Search Results: A-guide-to-selecting-species

Anthemis austriaca - Corn Chamomile

In common with other mayweeds, this chamomile has a daisy like compound flower head and leaves that are finely divided and almost feathery in appearance. This species found its way into wild flower mixtures as it was mistaken for the very similar Anthemis arvensis; however, on closer examination it can be identified by its neater, more regularly lobed leaflets and by the scales present on the back of the flower head. In Anthemis arvensis these remain pliable as the flower dies and the seeds ripen but in this species they stiffen giving the seed head a slightly prickly feel. You may find this plant listed under the botanical name of Cota austriaca. Flowering occurs from early June into late September.

Glebionis segetum - (Chrysanthemum segetum) - Corn Marigold

This short to medium height annual is unmistakeable in flower (June to October) with its large bright yellow daisy-like compound flower head. The leaves are slightly fleshy, lobed, hairless and covered with a waxy layer that gives them a greenish blue colour. NB Until recently this species was know by the old botanical name of Chrysanthemum segetum. Some modern publications including Sell and Murrell list it as Xantophthalmum segetum.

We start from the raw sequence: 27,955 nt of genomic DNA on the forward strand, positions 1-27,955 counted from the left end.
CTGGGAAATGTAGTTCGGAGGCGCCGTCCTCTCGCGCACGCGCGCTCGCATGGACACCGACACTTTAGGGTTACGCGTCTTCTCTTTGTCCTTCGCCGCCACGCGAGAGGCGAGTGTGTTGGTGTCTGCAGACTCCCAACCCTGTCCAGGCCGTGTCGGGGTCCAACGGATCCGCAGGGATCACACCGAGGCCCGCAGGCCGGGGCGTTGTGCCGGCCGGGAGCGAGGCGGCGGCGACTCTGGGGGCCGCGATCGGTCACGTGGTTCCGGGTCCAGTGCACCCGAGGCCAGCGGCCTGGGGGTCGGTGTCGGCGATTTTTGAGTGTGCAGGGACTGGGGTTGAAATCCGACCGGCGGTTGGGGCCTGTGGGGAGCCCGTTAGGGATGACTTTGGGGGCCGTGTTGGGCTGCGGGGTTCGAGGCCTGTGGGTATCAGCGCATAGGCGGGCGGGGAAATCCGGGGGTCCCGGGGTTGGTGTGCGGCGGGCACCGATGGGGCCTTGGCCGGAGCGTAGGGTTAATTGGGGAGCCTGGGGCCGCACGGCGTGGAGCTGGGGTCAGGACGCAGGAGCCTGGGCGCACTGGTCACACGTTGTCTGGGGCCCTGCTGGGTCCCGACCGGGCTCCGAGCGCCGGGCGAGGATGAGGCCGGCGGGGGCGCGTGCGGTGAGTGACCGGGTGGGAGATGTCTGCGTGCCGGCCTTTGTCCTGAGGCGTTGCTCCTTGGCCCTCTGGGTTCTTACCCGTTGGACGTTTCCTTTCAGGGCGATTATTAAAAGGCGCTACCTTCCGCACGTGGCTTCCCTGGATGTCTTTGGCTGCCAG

Papaver rhoeas - Common Poppy

Poppies with their large red flowers with blackish centres are unmistakeable cornfield annuals. There are, however, four species in Britain which could match this description. Common poppy can be told from the three rarer species by its rounded, flat-topped and hairless seed capsules. In flower from June to August.

Adonis annua - Pheasant's-eye

This rare cornfield annual has bright-green, finely dissected leaves which are borne on a branched stem that can reach up to 50cm. The distinctive flower, with its dark red petals surrounding a central mass of black anthers, has the appearance of a miniature (15-25mm across) anemone. Flowering is normally from June to July and is followed by an elongated oval seed-head of about 30 olive-green seeds similar in size and shape to grape pips.